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Research Papers: Gas Turbines: Microturbines and Small Turbomachinery

Preliminary Design of a Centrifugal Turbine for Organic Rankine Cycle Applications

[+] Author and Article Information
Matteo Pini

e-mail: matteo.pini@mail.polimi.it

Giacomo Persico

Assistant Professor
e-mail: giacomo.persico@polimi.it
Laboratorio di Fluidodinamica delle Macchine,
Dipartimento di Energia,
Politecnico di Milano,
via Lambruschini 4,
20156 Milano, Italy

Emiliano Casati

Process and Energy Department,
TU-Delft,
2628 Delft, The Netherlands;
Laboratorio di Fluidodinamica delle Macchine,
Dipartimento di Energia,
Politecnico di Milano,
via Lambruschini 4,
20156 Milano, Italy
e-mail: E.I.M.Casati@tudelft.nl

Vincenzo Dossena

Associate Professor
Laboratorio di Fluidodinamica delle Macchine,
Dipartimento di Energia,
Politecnico di Milano,
via Lambruschini 4,
20156 Milano, Italy
e-mail: vincenzo.dossena@polimi.it

Contributed by the International Gas Turbine Institute (IGTI) of ASME for publication in the Journal of Engineering for Gas Turbines and Power. Manuscript received February 29, 2012; final manuscript received September 18, 2012; published online March 18, 2013. Assoc. Editor: Joost J. Brasz.

J. Eng. Gas Turbines Power 135(4), 042312 (Mar 18, 2013) (9 pages) Paper No: GTP-12-1066; doi: 10.1115/1.4023122 History: Received February 29, 2012; Revised September 18, 2012

Organic rankine cycles (ORC) are renowned to be attractive energy conversion systems for the thermal energy sources in the small-to-medium power range. A critical component in the ORC technology is the turbo-expander; the difficulties involved in the accurate thermodynamic modeling of organic fluids and, especially, the complex gasdynamic phenomena that are commonly found in ORC turbines may result in relatively low efficiency and in performance reduction at partial loads. In this perspective, a relevant path of development can be outlined in the evaluation of nonconventional turbine architectures, such as the radial-outward or centrifugal turbine. In the present work, a critical evaluation of the feasibility of multistage transonic centrifugal turbines for ORC systems is presented. To support this study, a two-step design procedure, specifically oriented to ORC turbines, was developed. The methodology includes a 1D mean-line code coupled to an external optimizer to perform a preliminary design of the machine. The selected configurations are then verified with a CFD (computational fluid dynamics)-based throughflow solver, able to deal with any flow regime and to treat fluids described by arbitrary equations of state. The overall procedure is applied to the design of two different turbines of the same target power of about 1 MW, the former representing a transonic six-stage turbine and the latter a supersonic three-stage turbine. The two machines are characterized by very different shape and comparable performances. The results are extensively discussed in terms of both overall data and detailed flow fields.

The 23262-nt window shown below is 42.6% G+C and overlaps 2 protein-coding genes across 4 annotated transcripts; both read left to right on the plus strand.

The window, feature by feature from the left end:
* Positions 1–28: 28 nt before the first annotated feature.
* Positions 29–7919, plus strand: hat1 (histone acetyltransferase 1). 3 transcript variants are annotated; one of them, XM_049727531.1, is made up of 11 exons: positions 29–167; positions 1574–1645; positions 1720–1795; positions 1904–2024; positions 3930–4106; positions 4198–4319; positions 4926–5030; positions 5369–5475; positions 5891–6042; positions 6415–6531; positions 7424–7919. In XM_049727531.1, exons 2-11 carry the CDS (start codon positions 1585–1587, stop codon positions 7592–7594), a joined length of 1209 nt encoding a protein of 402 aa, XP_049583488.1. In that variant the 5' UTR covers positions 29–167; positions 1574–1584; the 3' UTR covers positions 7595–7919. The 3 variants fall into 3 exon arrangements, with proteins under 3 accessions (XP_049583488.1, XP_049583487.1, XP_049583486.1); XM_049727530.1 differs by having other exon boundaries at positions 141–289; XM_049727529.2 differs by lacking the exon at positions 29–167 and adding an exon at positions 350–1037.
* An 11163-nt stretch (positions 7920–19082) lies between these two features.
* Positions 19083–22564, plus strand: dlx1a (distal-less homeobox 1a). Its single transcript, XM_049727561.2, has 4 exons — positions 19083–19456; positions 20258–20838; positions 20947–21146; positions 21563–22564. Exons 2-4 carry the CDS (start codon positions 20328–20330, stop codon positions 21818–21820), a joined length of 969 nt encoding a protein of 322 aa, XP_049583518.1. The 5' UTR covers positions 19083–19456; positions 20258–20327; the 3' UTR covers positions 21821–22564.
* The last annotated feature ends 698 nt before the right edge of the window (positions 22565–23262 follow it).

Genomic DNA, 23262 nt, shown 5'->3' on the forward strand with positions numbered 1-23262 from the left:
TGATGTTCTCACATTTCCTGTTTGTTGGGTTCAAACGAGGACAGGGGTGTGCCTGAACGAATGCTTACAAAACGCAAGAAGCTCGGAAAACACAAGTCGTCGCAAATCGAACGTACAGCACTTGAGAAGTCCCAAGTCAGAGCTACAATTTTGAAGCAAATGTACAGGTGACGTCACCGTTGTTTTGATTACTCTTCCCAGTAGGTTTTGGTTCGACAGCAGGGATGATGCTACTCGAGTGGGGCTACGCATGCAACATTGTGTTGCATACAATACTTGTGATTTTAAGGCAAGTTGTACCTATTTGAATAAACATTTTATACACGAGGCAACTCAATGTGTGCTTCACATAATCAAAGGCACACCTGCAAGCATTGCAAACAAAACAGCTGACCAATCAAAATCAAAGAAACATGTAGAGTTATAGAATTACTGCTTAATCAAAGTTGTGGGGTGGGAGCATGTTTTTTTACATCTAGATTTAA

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References

Figures

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Fig. 1

T-s diagram for the expansion process

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Fig. 2

Meridional section of the optimized configurations

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Fig. 3

3D blade arrangement of the optimized configurations

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Fig. 4

Absolute and relative Mach number, total enthalpy, and entropy axisymmetric field for the six-stage turbine

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Fig. 5

Absolute and relative Mach number, total enthalpy, and entropy axisymmetric field for the three-stage turbine

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